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A better understanding of the epidemiology and natural history of acute hepatitis C virus infection is vital for effective assessment of the impact of policies designed to reduce transmission
In the 16 years that have elapsed since the first report of identification of the hepatitis C virus (HCV), much has been learnt about the epidemiology, natural history, and consequences of chronic infection with this virus. Global estimates of 170 million infected individuals are widely quoted, with infection leading to cirrhosis, hepatocellular carcinoma, and consequent life threatening complications in 20–30% of infected individuals over a lifetime. Cofactors for disease progression, such as increased age at infection, male sex, and alcohol intake, have been described in multiple large scale studies. However, in marked contrast, there are major gaps in our understanding of the process of acute HCV infection, an event which must necessarily precede the development of chronic disease. There are no reliable or validated data on the incidence of acute infections, either at the national or global level. Precise behavioural and other risk factors for acquisition of acute infection are not well defined, even among injecting drug misusers, the largest “at risk” group of individuals, reflecting ignorance about possible routes and modes of transmission, and there are uncertainties about the percentage of acute infections which are spontaneously cleared, and the viral and host factors responsible for these fundamental differences in outcome.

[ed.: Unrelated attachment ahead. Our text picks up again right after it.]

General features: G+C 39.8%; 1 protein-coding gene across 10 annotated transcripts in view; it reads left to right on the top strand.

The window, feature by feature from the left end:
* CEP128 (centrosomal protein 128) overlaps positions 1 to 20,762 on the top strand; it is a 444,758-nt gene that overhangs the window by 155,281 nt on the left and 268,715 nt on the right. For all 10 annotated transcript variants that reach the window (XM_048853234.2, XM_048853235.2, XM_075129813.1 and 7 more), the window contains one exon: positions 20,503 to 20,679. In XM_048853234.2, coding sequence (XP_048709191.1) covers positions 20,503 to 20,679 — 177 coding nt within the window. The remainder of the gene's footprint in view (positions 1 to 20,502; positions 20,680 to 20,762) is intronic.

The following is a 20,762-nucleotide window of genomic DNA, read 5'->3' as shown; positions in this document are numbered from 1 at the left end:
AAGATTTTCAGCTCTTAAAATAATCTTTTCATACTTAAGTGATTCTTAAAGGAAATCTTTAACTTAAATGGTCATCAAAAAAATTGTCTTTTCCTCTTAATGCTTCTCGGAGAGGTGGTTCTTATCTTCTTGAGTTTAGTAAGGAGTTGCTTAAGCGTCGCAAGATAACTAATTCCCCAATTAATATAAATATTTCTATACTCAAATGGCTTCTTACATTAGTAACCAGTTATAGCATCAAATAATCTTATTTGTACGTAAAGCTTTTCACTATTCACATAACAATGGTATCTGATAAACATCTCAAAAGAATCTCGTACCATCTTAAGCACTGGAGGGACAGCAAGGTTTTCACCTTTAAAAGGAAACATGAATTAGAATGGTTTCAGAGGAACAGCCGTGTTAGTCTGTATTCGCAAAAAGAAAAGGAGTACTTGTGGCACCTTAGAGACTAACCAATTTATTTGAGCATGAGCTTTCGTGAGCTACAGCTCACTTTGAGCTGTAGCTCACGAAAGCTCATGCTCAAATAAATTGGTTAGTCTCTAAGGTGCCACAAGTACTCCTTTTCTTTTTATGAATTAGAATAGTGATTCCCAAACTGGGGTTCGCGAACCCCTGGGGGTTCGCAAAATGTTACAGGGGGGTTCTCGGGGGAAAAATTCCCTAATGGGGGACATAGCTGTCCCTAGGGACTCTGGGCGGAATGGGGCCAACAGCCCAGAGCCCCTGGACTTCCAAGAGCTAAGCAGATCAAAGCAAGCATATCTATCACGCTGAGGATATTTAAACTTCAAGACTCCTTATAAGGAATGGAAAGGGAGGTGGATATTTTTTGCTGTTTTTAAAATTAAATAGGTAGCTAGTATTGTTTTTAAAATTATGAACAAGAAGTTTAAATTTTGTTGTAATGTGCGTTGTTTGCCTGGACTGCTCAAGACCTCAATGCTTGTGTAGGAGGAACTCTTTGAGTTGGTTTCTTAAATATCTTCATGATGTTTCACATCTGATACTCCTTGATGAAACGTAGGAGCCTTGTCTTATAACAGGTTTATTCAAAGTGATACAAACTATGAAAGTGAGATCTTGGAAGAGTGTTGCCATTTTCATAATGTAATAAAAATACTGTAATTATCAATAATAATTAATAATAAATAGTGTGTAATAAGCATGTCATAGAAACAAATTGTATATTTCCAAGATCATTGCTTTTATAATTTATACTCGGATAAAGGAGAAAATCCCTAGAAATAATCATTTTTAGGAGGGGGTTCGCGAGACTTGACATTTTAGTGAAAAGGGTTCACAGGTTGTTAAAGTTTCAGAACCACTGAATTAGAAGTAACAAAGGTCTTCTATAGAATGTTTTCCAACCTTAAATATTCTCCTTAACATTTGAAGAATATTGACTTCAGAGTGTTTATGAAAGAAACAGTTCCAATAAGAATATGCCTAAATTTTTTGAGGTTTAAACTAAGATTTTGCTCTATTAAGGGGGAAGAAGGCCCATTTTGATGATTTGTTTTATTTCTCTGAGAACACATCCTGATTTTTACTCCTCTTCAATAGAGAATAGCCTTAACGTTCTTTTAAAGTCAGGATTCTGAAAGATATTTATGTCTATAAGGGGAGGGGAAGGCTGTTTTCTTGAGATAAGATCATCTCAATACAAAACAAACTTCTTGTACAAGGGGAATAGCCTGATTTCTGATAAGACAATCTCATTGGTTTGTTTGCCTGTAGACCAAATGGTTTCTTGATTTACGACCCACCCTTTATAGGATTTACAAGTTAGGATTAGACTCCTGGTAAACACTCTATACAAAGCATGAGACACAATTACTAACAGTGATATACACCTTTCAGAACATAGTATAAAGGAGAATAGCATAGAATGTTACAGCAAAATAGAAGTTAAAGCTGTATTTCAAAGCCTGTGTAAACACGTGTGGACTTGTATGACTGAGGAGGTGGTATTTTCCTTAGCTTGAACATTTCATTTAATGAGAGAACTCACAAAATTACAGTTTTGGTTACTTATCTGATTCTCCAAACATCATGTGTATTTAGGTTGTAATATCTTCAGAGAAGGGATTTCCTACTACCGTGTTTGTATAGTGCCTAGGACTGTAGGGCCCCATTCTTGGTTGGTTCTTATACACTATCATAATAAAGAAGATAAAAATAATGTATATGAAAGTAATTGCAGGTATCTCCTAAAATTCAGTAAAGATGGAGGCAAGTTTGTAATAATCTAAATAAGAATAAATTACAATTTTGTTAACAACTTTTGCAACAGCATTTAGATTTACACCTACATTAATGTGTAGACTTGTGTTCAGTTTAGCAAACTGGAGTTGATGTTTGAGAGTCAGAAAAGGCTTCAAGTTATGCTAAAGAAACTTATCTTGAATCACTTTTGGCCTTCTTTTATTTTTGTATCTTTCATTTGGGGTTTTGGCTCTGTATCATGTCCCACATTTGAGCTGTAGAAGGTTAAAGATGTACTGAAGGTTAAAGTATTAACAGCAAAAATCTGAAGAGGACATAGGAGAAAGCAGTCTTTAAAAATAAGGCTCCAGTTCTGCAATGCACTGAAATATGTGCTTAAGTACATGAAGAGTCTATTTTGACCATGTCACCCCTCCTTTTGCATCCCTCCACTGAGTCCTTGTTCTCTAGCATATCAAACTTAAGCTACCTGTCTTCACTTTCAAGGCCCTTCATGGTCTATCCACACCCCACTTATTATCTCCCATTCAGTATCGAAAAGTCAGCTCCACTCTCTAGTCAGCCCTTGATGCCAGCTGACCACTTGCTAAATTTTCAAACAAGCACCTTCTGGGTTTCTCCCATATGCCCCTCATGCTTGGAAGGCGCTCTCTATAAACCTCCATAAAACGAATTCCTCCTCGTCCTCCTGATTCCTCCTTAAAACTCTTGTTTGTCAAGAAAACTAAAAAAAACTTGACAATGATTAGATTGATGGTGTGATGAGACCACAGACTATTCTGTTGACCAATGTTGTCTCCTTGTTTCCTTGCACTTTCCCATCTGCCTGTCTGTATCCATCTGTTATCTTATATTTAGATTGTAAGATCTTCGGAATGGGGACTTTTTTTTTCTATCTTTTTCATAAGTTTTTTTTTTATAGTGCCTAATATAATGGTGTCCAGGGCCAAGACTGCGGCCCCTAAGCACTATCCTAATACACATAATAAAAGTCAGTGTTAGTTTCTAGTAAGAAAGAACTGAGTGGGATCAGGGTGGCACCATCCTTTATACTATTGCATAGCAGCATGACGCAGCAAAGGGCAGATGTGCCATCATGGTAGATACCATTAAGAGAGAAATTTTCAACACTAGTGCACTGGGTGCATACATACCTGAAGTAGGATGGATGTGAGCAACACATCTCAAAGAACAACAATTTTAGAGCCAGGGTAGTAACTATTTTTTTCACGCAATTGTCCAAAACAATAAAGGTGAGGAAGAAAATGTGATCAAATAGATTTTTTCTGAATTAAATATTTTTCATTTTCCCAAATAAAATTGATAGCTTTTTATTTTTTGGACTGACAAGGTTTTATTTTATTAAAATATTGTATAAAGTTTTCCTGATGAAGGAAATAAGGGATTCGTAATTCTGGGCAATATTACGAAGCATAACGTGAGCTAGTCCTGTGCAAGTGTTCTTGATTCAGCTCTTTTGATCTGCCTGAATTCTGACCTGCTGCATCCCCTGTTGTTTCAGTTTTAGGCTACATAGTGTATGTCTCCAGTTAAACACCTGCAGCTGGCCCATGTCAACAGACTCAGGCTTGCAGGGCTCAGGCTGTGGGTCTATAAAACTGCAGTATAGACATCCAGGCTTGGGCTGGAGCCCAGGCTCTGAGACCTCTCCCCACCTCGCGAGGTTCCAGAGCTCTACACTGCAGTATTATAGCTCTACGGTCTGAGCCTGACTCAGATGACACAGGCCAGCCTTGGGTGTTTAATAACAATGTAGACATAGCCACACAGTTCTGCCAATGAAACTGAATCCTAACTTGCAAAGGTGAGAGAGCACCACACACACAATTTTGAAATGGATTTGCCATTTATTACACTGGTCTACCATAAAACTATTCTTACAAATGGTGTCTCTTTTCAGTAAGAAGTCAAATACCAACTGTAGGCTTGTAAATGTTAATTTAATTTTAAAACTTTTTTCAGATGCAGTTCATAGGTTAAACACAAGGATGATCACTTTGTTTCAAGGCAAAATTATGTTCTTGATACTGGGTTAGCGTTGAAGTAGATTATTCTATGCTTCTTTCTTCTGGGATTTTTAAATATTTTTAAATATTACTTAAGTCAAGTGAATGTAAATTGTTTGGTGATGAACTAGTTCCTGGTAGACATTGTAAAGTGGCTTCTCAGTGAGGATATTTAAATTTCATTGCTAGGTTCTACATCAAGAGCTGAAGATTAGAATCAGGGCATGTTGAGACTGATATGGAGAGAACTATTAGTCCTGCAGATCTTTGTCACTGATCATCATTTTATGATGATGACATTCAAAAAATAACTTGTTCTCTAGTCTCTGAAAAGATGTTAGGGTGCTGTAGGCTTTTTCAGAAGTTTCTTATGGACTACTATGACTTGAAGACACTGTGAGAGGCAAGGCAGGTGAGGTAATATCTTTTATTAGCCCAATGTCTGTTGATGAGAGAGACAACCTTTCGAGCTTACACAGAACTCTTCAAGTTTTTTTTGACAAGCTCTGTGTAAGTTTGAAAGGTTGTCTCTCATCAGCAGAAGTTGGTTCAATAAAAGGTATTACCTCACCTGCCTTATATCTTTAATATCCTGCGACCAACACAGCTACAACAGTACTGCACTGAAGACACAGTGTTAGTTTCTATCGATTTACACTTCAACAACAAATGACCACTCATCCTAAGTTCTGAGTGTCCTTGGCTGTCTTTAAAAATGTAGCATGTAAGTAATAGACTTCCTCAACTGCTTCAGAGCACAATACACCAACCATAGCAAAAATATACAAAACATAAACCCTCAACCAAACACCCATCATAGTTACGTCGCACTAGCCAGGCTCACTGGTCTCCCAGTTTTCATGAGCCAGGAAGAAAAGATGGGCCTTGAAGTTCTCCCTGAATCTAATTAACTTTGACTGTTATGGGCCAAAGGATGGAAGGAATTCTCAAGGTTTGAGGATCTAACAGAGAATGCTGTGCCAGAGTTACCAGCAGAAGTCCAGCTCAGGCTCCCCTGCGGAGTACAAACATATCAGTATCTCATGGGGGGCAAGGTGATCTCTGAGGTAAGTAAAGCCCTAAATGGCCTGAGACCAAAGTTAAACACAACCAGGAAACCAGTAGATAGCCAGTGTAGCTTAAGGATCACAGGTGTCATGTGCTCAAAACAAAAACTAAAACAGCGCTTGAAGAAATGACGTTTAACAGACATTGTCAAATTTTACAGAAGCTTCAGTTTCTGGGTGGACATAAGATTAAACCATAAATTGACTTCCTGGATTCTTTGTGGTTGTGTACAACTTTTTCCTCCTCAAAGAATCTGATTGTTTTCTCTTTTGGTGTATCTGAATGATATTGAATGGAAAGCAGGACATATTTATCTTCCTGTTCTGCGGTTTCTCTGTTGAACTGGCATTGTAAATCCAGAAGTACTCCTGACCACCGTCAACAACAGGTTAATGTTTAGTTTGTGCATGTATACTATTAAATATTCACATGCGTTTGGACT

Acute HCV infection is usually defined as the new occurrence of viraemia, at which stage serum from the patient is HCV RNA positive, anti-HCV negative. Seroconversion to anti-HCV positivity occurs after a variable period of time, known as the window period, which may last for six months or even longer, although most patients become antibody positive within three months of infection. A proportion of patients, variously estimated at approximately 20–40%, …
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